Drunkard's ProgressThe implications in terms of women's issues, social class expectations, the tensions between faith and fancy, are all enormous, and too complex to even begin to tackle here (by which I mean, I have no idea what half the things I just said actually mean). Most often, fiction was compared to alcohol - fine in moderation, and if it were of the highest sort, but quick to overtake one's tastes and one's good sense until everything of value was destroyed by the devil in paperback.

I don't believe in the "Elvis Fallacy", an argument that goes something like this:

(1) People used to be offended by Elvis's music and the pelvic motions he stole from Forrest Gump,

(2) Most people now consider Elvis harmless and figure people were overreacting, therefore

(3) Nothing a public figure does, no matter how explicit or horrifying, should be challenged or called offensive, because... Elvis!

Nevertheless, it's worth considering some of the hand-wringing and soul-lamenting going on in these passages regarding reading that would today be considered rather tame compared to a truly violent, godless, porn-romps like The Hunger Games or The Fault In Our Stars.

Besides, novels killed President Lincoln: 

In the foul stroke that laid low the honored head of our late president we witness the force and emphasis of a stage-actor's education superadded to the morals of slavery. Crime is fearful enough when its blame is chargeable to a bad enterprise, and can be distributed among a million men, but it grows more fearful when a single villain leaps ahead of his class and concentrates all their wickedness into one enormity of his own.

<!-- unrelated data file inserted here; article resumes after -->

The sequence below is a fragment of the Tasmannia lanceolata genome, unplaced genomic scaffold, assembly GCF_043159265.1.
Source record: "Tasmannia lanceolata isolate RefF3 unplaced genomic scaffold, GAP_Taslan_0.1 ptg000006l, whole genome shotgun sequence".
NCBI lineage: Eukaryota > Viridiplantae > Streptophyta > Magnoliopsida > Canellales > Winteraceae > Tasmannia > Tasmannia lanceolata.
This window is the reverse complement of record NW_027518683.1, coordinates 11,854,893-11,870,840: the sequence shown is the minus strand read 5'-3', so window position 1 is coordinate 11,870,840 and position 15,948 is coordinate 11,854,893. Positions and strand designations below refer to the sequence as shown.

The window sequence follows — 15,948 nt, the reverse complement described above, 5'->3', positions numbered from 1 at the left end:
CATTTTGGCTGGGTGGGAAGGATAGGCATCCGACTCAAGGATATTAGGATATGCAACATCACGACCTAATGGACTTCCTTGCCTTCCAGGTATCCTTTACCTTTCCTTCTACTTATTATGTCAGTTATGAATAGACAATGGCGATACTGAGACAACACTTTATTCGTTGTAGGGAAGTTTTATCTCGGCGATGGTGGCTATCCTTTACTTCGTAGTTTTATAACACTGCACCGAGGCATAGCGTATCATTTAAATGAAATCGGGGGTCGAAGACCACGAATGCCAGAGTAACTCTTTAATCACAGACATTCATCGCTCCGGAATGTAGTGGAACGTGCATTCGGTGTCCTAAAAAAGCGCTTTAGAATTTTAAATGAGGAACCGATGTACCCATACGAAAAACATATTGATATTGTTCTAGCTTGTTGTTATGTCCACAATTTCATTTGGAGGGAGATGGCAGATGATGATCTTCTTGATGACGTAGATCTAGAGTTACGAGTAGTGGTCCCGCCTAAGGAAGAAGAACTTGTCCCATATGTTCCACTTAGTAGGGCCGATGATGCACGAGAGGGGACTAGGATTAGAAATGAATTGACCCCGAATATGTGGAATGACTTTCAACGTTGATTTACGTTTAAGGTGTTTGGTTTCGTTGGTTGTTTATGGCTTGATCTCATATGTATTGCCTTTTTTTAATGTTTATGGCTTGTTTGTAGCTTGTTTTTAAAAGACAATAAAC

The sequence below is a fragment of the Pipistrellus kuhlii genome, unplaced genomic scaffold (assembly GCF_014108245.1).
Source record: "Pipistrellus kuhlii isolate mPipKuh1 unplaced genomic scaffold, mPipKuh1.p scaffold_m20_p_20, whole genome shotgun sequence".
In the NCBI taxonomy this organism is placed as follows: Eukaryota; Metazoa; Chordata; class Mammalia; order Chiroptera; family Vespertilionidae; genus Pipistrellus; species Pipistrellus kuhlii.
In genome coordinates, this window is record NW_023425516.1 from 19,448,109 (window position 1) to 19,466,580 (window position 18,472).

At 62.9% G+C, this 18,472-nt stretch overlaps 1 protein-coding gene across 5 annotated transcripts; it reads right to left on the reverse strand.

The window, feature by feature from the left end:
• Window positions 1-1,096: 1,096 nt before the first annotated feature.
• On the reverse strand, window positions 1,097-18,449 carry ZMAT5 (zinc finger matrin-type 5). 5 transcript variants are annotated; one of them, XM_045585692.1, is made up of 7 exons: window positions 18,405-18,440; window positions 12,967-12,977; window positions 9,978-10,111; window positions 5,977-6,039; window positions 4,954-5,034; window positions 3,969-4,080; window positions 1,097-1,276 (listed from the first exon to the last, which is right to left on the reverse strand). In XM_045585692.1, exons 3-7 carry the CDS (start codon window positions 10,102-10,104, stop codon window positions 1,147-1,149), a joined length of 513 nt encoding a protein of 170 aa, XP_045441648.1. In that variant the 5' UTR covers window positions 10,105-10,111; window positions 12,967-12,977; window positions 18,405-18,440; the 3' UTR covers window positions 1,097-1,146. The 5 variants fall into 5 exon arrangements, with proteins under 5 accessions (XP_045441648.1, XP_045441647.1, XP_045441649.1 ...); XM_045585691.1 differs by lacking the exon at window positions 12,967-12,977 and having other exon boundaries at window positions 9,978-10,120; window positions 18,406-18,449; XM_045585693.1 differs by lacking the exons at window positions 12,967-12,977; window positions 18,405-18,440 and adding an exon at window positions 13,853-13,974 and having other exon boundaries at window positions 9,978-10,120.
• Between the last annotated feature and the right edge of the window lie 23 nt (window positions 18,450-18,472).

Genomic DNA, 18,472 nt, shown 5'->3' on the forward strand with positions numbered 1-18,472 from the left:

The education of John Wilkes Booth had fitted him to act the part of murderer of our President. It had familiarized him with every species of tragedy till a murder meant nothing more to him than a move on a checker-board...

Does any young man feel as if he would like to be educated to do as daringly and dexterously as did Booth? Let him keep on, then, reading the bloody tales of the weekly story papers, or the flashy, ten cent, yellow-covered literature sold in almost every book store. He will soon learn how to be a hero of the approved romantic type. But, young friend, if you have any regard for your character, your future standing in society, the credit of your families, your own peace and the welfare of your souls, let such reading alone! Why should you suffer yourself to trace hour after hour the foul workings of human revenge, jealousy, malice and corruption, because some writer has woven them into intoxicating fiction? God has better pastime for you; better literature than that for your leisure hours. There is no aliment for the mind in that reading. Rather never read a printed line. Such material stimulates only the bad in your nature.